The Department of Education and American colleges are now negotiating new rules about student debt. One proposal would change the rules for federal funding such that institutions would be ineligible for federal student loan money if graduates were saddled with student loans where the annual debt repayment was more than eight percent of graduates’ salaries.

Some colleges object. In an opinion piece in the Chicago Tribute one administrator complains that:

This proposed “gainful employment” rule, tying levels of federal student loans to projected starting salaries upon graduation, not only violates student rights, but is also highly discriminatory against adult learners attending career colleges and universities.

Student debt is a concern; however, these concerns do not merit an imposition of new rules and regulations that harm non-traditional students and the schools they attend. Tying starting estimated future salaries to tuition costs and the student’s ability to borrow is nothing more than price fixing and government interference.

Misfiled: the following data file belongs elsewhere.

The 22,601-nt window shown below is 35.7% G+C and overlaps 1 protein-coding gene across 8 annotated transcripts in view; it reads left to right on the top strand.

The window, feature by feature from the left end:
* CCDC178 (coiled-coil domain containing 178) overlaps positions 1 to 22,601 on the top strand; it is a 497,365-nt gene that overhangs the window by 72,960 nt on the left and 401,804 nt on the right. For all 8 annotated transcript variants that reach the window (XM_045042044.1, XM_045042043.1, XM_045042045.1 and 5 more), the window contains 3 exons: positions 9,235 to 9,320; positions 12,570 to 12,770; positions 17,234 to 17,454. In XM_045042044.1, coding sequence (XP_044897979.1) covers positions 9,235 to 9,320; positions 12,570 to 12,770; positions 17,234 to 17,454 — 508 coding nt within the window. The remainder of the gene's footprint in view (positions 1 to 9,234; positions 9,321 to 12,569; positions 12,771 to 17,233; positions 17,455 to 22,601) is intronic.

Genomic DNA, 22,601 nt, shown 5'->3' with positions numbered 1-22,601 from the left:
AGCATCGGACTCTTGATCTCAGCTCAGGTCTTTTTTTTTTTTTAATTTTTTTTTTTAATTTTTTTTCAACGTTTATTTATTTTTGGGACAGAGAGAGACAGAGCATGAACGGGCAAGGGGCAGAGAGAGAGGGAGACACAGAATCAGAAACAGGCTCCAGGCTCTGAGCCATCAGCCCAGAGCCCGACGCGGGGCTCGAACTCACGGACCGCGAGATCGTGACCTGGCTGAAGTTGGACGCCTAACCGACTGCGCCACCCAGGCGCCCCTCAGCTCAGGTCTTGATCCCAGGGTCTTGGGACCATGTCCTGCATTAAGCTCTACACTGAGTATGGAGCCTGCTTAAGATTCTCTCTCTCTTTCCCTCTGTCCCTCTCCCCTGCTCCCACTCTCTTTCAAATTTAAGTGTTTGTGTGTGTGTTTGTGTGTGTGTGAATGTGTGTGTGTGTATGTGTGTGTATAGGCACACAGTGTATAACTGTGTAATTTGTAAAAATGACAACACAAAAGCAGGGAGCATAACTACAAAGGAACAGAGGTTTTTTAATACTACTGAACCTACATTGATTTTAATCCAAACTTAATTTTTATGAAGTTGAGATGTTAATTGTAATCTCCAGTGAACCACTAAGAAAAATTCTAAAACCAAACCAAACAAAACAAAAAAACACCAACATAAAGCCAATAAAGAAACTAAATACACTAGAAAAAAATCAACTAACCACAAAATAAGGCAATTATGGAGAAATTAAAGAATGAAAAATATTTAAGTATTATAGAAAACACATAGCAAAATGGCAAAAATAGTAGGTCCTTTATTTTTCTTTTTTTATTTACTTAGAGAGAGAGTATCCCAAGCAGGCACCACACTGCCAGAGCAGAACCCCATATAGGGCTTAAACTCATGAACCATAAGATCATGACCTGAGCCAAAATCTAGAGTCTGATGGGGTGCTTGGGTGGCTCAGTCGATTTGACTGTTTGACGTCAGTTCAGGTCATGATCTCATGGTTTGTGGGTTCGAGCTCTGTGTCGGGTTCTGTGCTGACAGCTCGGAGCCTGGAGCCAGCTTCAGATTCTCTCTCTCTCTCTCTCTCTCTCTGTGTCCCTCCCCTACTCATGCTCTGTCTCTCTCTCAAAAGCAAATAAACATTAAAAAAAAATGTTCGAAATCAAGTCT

This is a intriguing perspective. A violation of student rights! While it’s true that the sort of students paying more than eight percent of their income to service student loans are mostly nontraditional students from low-income backgrounds, these are also the students getting scammed by overpriced for-profit schools of questionable legitimacy. The eight percent rule wouldn’t hurt the students, it would only hurt the institutions they attend.

Then again, the piece was written by Arthur Keiser. Keiser is the chancellor of Keiser University, on-line, for-profit school in Fort Lauderdale, Florida.

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Daniel Luzer is the news editor at Governing Magazine and former web editor of the Washington Monthly. Find him on Twitter: @Daniel_Luzer